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Metabolites 2019, 9(4), 60;

Deciphering the Resistance Mechanism of Tomato Plants Against Whitefly-Mediated Tomato Curly Stunt Virus Infection through Ultra-High-Performance Liquid Chromatography Coupled to Mass Spectrometry (UHPLC-MS)-Based Metabolomics Approaches
Centre for Plant Metabolomics Research, Department of Biochemistry, University of Johannesburg, Auckland Park 2006, South Africa
Authors to whom correspondence should be addressed.
Received: 22 February 2019 / Accepted: 25 March 2019 / Published: 28 March 2019


Begomoviruses, such as the Tomato curly stunt virus (ToCSV), pose serious economic consequences due to severe crop losses. Therefore, the development and screening of possible resistance markers is imperative. While some tomato cultivars exhibit differential resistance to different begomovirus species, in most cases, the mechanism of resistance is not fully understood. In this study, the response of two near-isogenic lines of tomato (Solanum lycopersicum), differing in resistance against whitefly-mediated ToCSV infection were investigated using untargeted ultra-high-performance liquid chromatography coupled to mass spectrometry (UHPLC-MS)-based metabolomics. The responses of the two lines were deciphered using multivariate statistics models. Principal component analysis (PCA) scores plots from various time intervals revealed that the resistant line responded more rapidly with changes to the metabolome than the susceptible counterpart. Moreover, the metabolic reprogramming of chemically diverse metabolites that span a range of metabolic pathways was associated with the defence response. Biomarkers primarily included hydroxycinnamic acids conjugated to quinic acid, galactaric acid, and glucose. Minor constituents included benzenoids, flavonoids, and steroidal glycoalkaloids. Interestingly, when reduced to the level of metabolites, the phytochemistry of the infected plants’ responses was very similar. However, the resistant phenotype was strongly associated with the hydroxycinnamic acid derivatives deployed in response to infection. In addition, the resistant line was able to mount a stronger and quicker response.
tomato curly stunt virus; defence; hydroxycinnamic acids; metabolomics; resistance tomato

1. Introduction

The tomato (Solanum lycopersicum) is one of the world’s most valuable agricultural commodities, accounting for approximately 14% of the worlds’ annual vegetable production [1]. This fruit is an important dietary source, which contains numerous health-beneficial bioactive phytochemicals, and active breeding programmes constantly produce new cultivars that possess superior and desirable traits [2]. However, due to a relatively narrow genetic base created by plant breeding selection, some pathogens can severely affect the yield and quality of tomato crops, creating a great need for methods to control them [3,4].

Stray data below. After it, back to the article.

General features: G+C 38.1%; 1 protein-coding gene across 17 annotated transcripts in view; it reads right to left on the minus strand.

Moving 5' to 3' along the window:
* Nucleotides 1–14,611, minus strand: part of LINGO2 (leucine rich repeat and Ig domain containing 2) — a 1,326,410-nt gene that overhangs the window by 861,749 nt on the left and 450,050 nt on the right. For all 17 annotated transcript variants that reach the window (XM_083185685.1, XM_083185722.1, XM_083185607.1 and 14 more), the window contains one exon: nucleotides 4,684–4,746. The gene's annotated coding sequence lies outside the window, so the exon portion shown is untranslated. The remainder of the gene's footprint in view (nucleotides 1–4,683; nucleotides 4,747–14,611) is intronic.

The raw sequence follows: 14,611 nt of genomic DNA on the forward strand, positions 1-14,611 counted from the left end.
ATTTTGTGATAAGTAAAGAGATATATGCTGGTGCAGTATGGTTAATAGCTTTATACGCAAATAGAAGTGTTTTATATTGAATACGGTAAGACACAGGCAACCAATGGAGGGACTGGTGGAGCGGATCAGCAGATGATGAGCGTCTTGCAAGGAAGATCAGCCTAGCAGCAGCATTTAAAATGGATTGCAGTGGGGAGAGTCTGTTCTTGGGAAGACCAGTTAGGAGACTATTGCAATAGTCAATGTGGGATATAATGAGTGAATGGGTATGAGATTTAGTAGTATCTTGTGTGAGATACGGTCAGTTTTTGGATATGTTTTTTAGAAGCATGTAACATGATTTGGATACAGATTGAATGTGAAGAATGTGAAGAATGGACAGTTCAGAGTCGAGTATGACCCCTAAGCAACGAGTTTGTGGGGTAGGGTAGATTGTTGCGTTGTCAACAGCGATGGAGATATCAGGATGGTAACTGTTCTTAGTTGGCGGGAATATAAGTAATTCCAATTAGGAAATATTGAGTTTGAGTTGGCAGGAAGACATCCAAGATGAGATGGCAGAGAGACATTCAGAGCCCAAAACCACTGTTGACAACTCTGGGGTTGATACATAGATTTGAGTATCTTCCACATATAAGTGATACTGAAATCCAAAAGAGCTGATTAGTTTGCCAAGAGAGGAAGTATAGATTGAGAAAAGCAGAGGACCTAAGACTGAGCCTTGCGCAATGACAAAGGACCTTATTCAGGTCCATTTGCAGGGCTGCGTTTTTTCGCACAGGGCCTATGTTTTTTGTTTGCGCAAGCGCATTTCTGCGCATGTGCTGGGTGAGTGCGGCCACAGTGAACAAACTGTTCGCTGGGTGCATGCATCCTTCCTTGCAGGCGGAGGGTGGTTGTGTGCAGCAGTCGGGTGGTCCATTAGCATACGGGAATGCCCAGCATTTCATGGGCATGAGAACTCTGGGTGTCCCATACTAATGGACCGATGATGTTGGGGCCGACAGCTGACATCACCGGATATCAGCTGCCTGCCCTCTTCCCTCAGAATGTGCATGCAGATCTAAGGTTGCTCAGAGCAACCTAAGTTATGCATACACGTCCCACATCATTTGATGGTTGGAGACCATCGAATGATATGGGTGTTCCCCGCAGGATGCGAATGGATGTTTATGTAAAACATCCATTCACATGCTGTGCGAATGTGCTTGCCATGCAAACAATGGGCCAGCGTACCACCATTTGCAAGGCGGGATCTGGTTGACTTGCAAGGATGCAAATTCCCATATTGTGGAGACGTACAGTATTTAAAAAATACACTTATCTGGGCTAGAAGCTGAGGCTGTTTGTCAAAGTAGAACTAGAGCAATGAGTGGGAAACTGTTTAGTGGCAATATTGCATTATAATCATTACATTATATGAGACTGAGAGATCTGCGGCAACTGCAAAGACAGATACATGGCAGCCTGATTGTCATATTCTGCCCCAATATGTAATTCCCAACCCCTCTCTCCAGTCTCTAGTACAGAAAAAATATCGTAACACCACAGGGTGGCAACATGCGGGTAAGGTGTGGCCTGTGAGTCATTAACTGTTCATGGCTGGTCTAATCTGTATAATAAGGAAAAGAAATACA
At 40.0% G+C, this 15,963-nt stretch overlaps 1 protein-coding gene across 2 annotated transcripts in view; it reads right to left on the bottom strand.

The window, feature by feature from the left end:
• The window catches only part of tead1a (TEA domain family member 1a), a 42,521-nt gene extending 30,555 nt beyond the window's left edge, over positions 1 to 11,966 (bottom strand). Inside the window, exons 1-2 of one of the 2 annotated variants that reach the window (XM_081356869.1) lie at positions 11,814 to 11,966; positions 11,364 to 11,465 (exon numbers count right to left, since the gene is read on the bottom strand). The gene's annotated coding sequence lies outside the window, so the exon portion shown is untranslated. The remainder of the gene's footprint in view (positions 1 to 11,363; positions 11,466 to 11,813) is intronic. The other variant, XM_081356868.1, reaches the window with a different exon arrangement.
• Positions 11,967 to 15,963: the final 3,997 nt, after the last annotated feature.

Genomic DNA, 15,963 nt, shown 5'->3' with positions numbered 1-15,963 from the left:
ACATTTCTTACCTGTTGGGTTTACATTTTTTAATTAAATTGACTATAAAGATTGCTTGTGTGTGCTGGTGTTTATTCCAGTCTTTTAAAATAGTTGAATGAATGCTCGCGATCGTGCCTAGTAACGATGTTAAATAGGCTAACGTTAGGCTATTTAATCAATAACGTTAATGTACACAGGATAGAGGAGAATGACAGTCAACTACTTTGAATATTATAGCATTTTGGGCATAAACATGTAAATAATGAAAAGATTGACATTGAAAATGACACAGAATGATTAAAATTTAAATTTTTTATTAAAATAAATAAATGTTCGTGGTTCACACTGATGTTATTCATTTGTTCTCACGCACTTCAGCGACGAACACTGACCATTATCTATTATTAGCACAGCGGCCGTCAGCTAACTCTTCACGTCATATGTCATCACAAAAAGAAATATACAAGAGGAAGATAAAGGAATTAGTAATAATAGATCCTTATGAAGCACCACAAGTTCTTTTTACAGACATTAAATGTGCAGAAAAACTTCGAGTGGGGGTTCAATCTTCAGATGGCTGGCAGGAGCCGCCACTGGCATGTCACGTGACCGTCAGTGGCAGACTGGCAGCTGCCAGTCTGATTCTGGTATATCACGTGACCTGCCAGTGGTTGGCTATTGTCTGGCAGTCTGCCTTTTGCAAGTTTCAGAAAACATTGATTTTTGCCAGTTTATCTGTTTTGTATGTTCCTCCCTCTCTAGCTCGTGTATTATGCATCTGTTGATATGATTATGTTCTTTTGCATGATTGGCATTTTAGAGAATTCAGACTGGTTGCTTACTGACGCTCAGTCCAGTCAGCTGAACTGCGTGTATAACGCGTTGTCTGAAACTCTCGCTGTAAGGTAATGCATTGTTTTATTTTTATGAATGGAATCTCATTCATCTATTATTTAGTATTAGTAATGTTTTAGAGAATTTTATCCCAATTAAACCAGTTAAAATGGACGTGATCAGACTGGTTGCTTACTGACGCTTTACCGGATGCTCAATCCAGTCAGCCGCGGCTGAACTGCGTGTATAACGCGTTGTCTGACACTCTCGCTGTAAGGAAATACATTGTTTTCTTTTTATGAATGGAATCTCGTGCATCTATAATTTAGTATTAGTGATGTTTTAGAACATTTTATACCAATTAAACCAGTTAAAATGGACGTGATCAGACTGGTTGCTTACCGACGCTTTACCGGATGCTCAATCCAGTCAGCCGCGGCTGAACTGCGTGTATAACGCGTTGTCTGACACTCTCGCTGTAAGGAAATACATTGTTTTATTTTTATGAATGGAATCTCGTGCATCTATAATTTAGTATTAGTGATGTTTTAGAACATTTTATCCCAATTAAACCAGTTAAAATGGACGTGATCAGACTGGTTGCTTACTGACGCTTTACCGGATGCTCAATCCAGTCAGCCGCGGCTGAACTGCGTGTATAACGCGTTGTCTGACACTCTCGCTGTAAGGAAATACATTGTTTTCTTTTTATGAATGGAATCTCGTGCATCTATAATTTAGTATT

Viruses from the Begomovirus genus (family: Geminiviridea) are an important group of pathogens that infect tomatoes; Begomovirus is currently the largest genus in viral taxonomy (with 322 accepted species) [5]. A Begomovirus infection of a tomato often causes devastating symptoms, such as leaf chlorosis, leaf cupping, stunted growth, reduced fruit set, and, depending on the cultivar and time of infection, can lead to crop losses of up to 100% [6,7,8,9]. Begomoviruses are transmitted by the whitefly vector Bemisia tabaci [7]. Bemisia tabaci is considered to be a cryptic species complex, whose members display genetic, biological, and behavioural variation, but are morphologically indistinguishable [10,11]. Some members of this species complex have invaded well beyond their respective host ranges and cause devastating damage to crops. They cause damage directly through the feeding and contamination of plant products, as well as indirectly by acting as a vector for pathogenic plant viruses, particularly begomoviruses [12,13,14]. Over the last four decades, begomoviruses have emerged worldwide following the spread of their insect vector and have become one of the major constraints to open field tomato production [6,8,15].
Like most plant infecting viruses, begomoviruses represent an especially difficult group of plant pathogens to control. The most effective method, which is also the best economically and environmentally, appears to be breeding for resistance [15,16]. Wildtype tomato cultivars are a very good source of disease resistance, as many of these species do not succumb to begomovirus infection. Using this gene introgression approach in integrated breeding programs, new tomato cultivars with desirable characteristics, as well as resistance to infection by begomoviruses, have been developed [2,15,17,18,19,20,21].
The defence mechanisms involved in the resistance of crops to begomoviruses, have been extensively studied at the genome, transcriptome and proteome levels, but few have explored the metabolic alterations that occur in the host plant upon begomovirus infection [22]. Metabolic changes are the end-result of adaptive and defensive biochemical responses that take place upon infection. Because plants encounter many stimuli and stressors in their environments, they have developed mechanisms to deal with these factors, such as the ability to constitutively and actively synthesise thousands of low molecular weight secondary metabolites, which are essential for plant survival and defence [23,24,25]. The role of phytoanticipins and phytoalexins in plant innate immunity has previously been studied and it was found that the success or failure of an immune response depends on the speed and intensity with which it is mounted [26].